The life sciences hold just as much appeal outside the United States as within, and activity is just as feverish. To the north, it's huge business in Canada. For example, Ontario boasts the continent's third-largest concentration of biotechnology firms, along with operations for many of the world's biggest manufacturers of pharmaceuticals and medical devices. Pharmaceutical employment tops 16,000, while the medical device workforce is more than 22,000.
The life sciences are not immune to the market forces that drive other kinds of manufacturing to markets less costly than America, according to Jones. Some manufacturing has migrated to Mexico, along with such places as Singapore and China. One study suggests that China's $20 billion pharmaceutical business will enjoy double-digit growth at least through 2010.
The Indian pharmaceutical industry is reported to be growing at a rate of nearly 9 percent annually. Low costs and impressive infrastructure are attracting development there, according to Barath Shankar Subramanian, a research analyst with Frost & Sullivan.
In Europe, Italy has a long history of both research and manufacturing in life sciences. Most of the world's biggest pharmaceutical names are among the 400 drug and biotech companies operating there and spending more than €1 billion on R&D. Germany, France, the Netherlands, Sweden, and Denmark are also biotech leaders. Among the many other European examples, North England has also emerged as a significant cluster of biotechnology/pharmaceutical/medical device development.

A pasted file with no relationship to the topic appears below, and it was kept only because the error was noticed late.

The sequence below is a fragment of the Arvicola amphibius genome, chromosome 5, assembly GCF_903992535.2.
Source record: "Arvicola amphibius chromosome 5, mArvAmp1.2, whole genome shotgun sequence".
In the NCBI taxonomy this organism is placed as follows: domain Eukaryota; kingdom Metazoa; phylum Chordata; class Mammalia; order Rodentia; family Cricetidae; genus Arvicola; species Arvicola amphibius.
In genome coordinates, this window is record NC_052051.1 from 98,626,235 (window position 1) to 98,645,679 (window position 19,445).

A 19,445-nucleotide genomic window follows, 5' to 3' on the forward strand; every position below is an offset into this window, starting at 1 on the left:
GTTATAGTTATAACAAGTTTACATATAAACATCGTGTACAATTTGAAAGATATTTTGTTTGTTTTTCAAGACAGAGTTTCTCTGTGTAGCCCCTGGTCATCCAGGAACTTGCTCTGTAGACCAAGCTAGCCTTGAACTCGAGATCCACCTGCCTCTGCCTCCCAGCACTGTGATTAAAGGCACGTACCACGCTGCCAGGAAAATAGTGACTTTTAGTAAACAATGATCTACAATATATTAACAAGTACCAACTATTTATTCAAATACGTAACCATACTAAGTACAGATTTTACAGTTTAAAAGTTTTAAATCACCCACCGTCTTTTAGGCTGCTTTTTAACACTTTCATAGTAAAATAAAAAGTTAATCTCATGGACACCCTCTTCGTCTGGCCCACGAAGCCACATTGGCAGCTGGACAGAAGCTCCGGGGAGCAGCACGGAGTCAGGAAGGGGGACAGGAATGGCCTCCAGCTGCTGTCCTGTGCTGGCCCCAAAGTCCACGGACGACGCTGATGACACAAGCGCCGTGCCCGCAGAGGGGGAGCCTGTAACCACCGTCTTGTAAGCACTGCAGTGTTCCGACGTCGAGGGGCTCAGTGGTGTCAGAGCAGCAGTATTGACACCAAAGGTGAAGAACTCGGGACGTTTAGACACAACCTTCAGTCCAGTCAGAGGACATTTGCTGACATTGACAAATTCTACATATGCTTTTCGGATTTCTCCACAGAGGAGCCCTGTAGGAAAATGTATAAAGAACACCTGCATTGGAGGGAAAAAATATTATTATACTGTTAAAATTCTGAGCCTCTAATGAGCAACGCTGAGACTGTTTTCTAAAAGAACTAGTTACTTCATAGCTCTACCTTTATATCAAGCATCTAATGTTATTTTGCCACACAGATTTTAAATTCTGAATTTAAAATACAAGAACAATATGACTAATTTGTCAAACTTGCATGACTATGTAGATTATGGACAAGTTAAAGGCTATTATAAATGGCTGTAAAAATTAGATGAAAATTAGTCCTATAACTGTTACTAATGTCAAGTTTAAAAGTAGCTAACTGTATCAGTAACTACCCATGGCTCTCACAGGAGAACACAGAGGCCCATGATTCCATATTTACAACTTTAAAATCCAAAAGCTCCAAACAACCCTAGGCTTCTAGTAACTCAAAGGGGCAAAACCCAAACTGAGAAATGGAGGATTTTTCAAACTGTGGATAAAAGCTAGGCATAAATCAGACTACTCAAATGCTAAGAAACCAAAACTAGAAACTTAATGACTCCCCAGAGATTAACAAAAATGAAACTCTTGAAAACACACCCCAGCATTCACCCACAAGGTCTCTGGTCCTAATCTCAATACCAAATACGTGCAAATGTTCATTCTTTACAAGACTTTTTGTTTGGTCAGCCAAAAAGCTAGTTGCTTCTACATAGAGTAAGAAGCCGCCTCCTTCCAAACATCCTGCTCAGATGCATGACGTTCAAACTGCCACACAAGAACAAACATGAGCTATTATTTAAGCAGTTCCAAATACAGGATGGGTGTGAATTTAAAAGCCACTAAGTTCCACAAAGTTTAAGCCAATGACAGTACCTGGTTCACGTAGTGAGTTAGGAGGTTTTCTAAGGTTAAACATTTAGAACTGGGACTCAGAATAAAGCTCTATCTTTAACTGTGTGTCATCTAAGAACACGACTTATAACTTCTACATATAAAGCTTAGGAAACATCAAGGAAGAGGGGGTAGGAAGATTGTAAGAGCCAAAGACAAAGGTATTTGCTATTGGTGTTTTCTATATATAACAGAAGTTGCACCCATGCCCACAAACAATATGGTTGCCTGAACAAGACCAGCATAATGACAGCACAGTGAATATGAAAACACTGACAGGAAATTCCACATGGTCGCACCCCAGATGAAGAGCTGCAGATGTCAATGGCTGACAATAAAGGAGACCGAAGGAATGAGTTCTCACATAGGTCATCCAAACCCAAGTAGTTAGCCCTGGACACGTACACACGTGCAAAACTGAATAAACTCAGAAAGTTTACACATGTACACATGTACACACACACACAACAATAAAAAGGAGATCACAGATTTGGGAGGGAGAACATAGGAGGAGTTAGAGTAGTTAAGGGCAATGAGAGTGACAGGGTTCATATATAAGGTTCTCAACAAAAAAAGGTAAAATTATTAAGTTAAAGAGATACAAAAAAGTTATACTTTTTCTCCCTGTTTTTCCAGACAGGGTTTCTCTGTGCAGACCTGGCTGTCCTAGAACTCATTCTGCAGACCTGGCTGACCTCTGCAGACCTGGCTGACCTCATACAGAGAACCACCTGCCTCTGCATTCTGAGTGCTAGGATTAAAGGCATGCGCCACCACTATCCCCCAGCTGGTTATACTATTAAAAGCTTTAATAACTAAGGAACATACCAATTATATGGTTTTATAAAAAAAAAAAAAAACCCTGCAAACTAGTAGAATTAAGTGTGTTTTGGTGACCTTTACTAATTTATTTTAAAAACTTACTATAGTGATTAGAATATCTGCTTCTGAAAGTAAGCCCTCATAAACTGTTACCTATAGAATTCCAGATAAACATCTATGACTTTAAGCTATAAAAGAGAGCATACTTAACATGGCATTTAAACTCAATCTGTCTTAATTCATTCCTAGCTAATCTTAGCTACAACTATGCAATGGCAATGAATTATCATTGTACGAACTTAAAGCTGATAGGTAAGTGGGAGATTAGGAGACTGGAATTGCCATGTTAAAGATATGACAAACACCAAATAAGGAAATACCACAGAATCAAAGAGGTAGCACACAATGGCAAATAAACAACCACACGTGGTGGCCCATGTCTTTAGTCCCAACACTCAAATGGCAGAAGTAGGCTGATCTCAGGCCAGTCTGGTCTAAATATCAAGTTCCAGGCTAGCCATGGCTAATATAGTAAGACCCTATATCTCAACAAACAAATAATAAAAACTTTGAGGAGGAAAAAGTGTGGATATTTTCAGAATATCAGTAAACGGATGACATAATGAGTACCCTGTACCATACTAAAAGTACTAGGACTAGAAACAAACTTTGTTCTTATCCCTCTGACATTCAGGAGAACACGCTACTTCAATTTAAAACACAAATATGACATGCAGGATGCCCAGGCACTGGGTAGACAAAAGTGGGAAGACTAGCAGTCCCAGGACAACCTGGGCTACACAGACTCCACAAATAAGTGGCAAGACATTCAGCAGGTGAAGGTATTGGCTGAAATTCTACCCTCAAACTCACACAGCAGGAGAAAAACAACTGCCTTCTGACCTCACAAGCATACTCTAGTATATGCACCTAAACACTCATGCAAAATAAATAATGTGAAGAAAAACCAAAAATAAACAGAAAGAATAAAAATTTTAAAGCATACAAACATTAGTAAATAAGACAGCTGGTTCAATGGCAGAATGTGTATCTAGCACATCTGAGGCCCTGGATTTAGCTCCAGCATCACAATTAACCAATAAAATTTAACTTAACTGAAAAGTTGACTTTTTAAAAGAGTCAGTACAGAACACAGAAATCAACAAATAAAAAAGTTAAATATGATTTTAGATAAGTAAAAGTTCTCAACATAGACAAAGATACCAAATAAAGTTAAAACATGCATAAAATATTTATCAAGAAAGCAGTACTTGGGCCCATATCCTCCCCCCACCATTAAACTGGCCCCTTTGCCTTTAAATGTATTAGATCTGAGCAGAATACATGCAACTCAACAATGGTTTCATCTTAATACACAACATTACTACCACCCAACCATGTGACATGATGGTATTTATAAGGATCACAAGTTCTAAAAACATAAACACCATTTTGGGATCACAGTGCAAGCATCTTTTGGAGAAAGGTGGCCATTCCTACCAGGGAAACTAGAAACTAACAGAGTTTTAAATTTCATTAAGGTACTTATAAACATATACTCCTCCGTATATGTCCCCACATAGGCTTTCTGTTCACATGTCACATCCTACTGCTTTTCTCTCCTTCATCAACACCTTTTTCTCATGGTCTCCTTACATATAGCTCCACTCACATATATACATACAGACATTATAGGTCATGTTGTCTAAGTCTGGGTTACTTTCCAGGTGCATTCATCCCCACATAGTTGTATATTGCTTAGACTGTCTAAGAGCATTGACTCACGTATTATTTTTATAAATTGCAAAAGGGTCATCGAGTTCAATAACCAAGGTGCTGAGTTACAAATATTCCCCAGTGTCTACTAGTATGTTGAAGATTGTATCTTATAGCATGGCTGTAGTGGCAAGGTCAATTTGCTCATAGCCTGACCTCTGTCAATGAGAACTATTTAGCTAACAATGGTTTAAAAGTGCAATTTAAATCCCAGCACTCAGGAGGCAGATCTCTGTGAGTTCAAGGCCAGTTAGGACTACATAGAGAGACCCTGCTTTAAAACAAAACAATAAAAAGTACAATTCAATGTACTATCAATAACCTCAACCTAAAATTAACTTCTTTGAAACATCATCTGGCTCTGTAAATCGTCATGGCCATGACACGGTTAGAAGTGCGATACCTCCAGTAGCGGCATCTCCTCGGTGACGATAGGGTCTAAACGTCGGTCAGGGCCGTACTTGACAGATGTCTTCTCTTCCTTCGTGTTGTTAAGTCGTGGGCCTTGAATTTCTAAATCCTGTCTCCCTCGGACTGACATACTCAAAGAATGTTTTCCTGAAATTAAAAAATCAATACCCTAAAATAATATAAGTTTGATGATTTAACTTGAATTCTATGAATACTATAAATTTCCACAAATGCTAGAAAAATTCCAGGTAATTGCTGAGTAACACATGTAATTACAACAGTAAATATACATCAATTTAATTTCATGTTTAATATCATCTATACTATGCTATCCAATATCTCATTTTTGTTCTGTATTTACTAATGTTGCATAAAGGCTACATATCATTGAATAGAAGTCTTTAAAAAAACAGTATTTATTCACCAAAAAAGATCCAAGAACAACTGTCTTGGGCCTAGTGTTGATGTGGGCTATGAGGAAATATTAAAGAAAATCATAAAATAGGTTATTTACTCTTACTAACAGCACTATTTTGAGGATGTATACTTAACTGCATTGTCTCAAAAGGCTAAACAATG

Also, says Subramanian, Eastern Europe appears to be on the way up. "It's still at an early stage, but it may emerge as one of the hot spots," he says. Pharmaceutical companies from elsewhere are eyeing acquisitions in such places as Romania, and Asian firms see Eastern Europe as a gateway through which they might gain access to the bigger Western European market, he says.
Subramanian sounds one cautionary note, though: Many blockbuster drugs will be coming off patent and may be hard for pharmaceutical giants to replace. That means manufacturers of generics stand to enjoy significant gains at Big Pharma's expense. On the other hand, there appear to be strong opportunities for smaller, specialty pharmaceutical companies with more focused therapeutic niches.That said, biosciences opportunity as a whole appears to be sky-high. It's not all that surprising, really, given that people typically value good health above just about everything else, BIO chief Greenwood told those at a recent industry gathering: "There is nothing that we, as people, care about that's more important to us than our health and the health of our loved ones. We will pay to avoid that pain and suffering."